In any learning process, there is a tendency to go to extremes before finding middle ground. Take driving, for example. Most teens start by driving very, very slowly, learning when to accelerate and when to put the brakes on. Then there is a time when we all want to experiment with speed, until either fender hits fender, or a ticket is handed by an unsmiling policeman.
Most of us then find the safe space of the middle ground where fast and slow are dependent on the territory.
So it is with all relationships. Sometimes a hug is perfectly timed, in other situations a metaphorical “right to the jaw” is called for. In all partnerships, all life happenings, it is all in the timing.
Margaret Thatcher was a woman leader who had a great sense of timing. She was strong and gracious. She entered the territory of male domination early on and set the stage for women to follow, to learn the art of push and pull.
I am reminded of a Margaret Thatcher story: she was disappointed with her cabinet, one she felt was weak and unwilling to take stands. Her frustration came out at a dinner, so it has been told, when the waiter taking meal orders asked her “Chicken or Steak” to which she replied “Steak please”. Next question was “And what about the vegetables”. She looked up and said “Oh, they will have steak also”.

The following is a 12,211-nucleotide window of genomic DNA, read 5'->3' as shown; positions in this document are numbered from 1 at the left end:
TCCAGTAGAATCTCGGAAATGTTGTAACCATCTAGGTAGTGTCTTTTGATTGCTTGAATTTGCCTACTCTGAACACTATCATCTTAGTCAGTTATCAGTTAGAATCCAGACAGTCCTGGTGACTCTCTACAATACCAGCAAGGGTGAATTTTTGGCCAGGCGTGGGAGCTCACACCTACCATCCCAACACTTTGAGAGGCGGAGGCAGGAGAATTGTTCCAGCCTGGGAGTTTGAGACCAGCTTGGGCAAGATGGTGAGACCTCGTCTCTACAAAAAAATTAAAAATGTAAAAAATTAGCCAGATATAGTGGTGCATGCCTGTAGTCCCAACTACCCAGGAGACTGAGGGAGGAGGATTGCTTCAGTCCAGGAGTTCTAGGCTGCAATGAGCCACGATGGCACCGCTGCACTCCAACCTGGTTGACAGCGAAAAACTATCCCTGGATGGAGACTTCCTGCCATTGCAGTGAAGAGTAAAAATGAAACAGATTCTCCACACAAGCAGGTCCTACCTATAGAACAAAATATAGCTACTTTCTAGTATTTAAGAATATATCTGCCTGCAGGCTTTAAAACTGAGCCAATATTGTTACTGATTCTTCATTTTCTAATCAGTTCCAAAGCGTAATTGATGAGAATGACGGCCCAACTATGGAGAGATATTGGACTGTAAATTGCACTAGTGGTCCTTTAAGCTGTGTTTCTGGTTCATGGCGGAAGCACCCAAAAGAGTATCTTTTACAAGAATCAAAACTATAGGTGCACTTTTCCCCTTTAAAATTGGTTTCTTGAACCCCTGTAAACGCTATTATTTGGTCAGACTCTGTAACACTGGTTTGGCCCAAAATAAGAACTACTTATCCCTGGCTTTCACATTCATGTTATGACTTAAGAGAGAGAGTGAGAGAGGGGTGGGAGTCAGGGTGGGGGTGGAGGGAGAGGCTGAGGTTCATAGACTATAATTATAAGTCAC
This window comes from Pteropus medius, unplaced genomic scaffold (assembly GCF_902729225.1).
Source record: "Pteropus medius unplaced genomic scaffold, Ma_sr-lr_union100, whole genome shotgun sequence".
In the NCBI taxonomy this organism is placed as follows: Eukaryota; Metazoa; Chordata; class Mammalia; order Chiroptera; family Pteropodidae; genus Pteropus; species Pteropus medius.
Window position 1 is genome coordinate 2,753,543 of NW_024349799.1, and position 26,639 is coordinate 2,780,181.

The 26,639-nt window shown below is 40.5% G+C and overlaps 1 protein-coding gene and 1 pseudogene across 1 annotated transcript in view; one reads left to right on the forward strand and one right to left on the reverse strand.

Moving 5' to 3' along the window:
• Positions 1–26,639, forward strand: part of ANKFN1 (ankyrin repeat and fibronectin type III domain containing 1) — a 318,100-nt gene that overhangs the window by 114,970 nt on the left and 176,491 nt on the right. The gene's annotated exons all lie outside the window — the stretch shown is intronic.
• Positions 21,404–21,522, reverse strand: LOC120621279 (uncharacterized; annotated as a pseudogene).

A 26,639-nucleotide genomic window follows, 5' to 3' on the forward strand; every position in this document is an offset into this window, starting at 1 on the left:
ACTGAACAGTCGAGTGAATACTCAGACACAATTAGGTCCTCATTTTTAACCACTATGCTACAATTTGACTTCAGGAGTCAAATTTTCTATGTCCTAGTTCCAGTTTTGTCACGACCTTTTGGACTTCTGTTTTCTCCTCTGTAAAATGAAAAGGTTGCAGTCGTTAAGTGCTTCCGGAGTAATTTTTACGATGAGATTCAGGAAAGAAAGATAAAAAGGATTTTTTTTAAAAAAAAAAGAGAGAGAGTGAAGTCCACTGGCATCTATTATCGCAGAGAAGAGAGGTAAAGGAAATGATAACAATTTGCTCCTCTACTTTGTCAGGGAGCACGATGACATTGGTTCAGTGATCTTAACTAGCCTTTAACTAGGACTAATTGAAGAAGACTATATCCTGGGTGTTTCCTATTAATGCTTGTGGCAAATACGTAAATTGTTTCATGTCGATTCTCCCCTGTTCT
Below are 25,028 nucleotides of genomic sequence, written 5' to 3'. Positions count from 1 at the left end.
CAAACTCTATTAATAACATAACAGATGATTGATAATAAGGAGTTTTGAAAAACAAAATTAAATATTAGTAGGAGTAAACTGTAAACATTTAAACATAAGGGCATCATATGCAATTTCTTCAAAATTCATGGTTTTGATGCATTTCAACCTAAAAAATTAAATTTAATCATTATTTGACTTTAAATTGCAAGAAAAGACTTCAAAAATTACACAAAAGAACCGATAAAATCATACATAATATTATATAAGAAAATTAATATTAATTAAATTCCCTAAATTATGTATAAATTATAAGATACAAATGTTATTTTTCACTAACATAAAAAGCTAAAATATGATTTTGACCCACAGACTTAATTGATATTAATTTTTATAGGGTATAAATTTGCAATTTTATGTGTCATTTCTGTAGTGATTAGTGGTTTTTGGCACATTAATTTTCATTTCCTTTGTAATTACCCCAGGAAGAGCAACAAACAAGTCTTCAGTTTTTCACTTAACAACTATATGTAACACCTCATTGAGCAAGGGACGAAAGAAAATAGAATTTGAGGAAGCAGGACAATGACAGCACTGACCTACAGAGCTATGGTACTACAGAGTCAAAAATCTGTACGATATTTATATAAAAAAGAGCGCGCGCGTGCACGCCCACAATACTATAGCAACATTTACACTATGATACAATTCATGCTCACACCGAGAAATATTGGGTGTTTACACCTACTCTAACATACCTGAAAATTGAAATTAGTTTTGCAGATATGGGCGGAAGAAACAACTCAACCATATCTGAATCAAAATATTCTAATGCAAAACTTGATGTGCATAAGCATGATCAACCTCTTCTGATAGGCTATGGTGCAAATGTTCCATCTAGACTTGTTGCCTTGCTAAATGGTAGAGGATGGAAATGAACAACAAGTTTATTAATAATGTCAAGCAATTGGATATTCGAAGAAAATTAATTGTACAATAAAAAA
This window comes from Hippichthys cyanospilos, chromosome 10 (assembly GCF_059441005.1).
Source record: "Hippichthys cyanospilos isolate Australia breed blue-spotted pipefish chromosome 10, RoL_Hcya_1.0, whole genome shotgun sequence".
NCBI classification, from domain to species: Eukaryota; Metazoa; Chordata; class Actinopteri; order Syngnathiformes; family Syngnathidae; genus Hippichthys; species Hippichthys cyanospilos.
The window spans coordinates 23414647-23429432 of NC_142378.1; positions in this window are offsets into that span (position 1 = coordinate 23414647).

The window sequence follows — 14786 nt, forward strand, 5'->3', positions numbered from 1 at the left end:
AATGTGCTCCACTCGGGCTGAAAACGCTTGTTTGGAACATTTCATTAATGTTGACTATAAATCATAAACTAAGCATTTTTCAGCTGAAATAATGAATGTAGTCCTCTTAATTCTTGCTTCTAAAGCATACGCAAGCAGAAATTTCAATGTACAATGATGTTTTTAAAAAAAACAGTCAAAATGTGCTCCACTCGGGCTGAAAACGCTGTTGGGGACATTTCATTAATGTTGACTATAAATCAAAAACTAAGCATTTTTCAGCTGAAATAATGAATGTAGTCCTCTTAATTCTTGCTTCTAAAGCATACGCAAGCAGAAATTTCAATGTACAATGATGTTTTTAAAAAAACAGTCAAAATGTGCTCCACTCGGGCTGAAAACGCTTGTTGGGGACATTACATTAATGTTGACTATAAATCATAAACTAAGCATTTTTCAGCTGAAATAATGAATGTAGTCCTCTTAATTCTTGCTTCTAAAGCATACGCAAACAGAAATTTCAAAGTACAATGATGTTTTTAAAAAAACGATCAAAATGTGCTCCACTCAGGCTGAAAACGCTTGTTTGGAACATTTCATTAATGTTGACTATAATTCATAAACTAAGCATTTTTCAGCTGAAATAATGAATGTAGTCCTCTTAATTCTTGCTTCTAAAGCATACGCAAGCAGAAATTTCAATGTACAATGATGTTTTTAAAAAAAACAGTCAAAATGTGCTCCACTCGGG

We are now in an era where the fine art of timing is even more important because the world is moving so fast. There is not the luxury to ponder, to hesitate. As women, we need to become experts in timing, when to hug and when to hit.
Patterns of behavior handed from generation to generation have kept many women in the “hug” category. Often, the extreme of “hit” has been indiscriminate. This is a major learning process for men as well as women, and what we can learn from leaders like Margaret Thatcher is not so much about policy perspectives as about the push and pull of power.
The most important learning for leaders is how to find that magic balance.